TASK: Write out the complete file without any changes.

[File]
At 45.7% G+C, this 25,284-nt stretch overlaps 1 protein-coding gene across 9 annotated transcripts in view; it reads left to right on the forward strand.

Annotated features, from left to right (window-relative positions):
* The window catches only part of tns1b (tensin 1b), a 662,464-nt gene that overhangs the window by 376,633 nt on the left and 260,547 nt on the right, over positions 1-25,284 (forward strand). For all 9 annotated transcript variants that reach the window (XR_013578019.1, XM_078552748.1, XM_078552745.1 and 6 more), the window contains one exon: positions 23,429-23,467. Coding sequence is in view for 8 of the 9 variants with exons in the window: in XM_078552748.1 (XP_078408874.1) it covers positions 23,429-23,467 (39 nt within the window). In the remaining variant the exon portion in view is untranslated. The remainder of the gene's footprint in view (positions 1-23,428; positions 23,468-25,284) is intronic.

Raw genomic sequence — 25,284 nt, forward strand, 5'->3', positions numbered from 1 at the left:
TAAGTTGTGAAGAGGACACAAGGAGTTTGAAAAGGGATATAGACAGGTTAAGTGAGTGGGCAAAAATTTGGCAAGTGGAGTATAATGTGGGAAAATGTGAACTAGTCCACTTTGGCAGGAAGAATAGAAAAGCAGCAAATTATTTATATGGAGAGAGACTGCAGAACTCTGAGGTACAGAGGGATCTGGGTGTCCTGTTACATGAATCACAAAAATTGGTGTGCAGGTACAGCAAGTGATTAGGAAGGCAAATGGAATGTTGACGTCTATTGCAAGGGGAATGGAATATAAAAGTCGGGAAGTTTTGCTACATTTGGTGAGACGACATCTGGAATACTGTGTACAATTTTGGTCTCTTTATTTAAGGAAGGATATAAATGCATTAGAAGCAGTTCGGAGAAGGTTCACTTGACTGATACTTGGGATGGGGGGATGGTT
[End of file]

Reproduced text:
At 45.7% G+C, this 25,284-nt stretch overlaps 1 protein-coding gene across 9 annotated transcripts in view; it reads left to right on the forward strand.

Annotated features, from left to right (window-relative positions):
* The window catches only part of tns1b (tensin 1b), a 662,464-nt gene that overhangs the window by 376,633 nt on the left and 260,547 nt on the right, over positions 1-25,284 (forward strand). For all 9 annotated transcript variants that reach the window (XR_013578019.1, XM_078552748.1, XM_078552745.1 and 6 more), the window contains one exon: positions 23,429-23,467. Coding sequence is in view for 8 of the 9 variants with exons in the window: in XM_078552748.1 (XP_078408874.1) it covers positions 23,429-23,467 (39 nt within the window). In the remaining variant the exon portion in view is untranslated. The remainder of the gene's footprint in view (positions 1-23,428; positions 23,468-25,284) is intronic.

Raw genomic sequence — 25,284 nt, forward strand, 5'->3', positions numbered from 1 at the left:
TAAGTTGTGAAGAGGACACAAGGAGTTTGAAAAGGGATATAGACAGGTTAAGTGAGTGGGCAAAAATTTGGCAAGTGGAGTATAATGTGGGAAAATGTGAACTAGTCCACTTTGGCAGGAAGAATAGAAAAGCAGCAAATTATTTATATGGAGAGAGACTGCAGAACTCTGAGGTACAGAGGGATCTGGGTGTCCTGTTACATGAATCACAAAAATTGGTGTGCAGGTACAGCAAGTGATTAGGAAGGCAAATGGAATGTTGACGTCTATTGCAAGGGGAATGGAATATAAAAGTCGGGAAGTTTTGCTACATTTGGTGAGACGACATCTGGAATACTGTGTACAATTTTGGTCTCTTTATTTAAGGAAGGATATAAATGCATTAGAAGCAGTTCGGAGAAGGTTCACTTGACTGATACTTGGGATGGGGGGATGGTT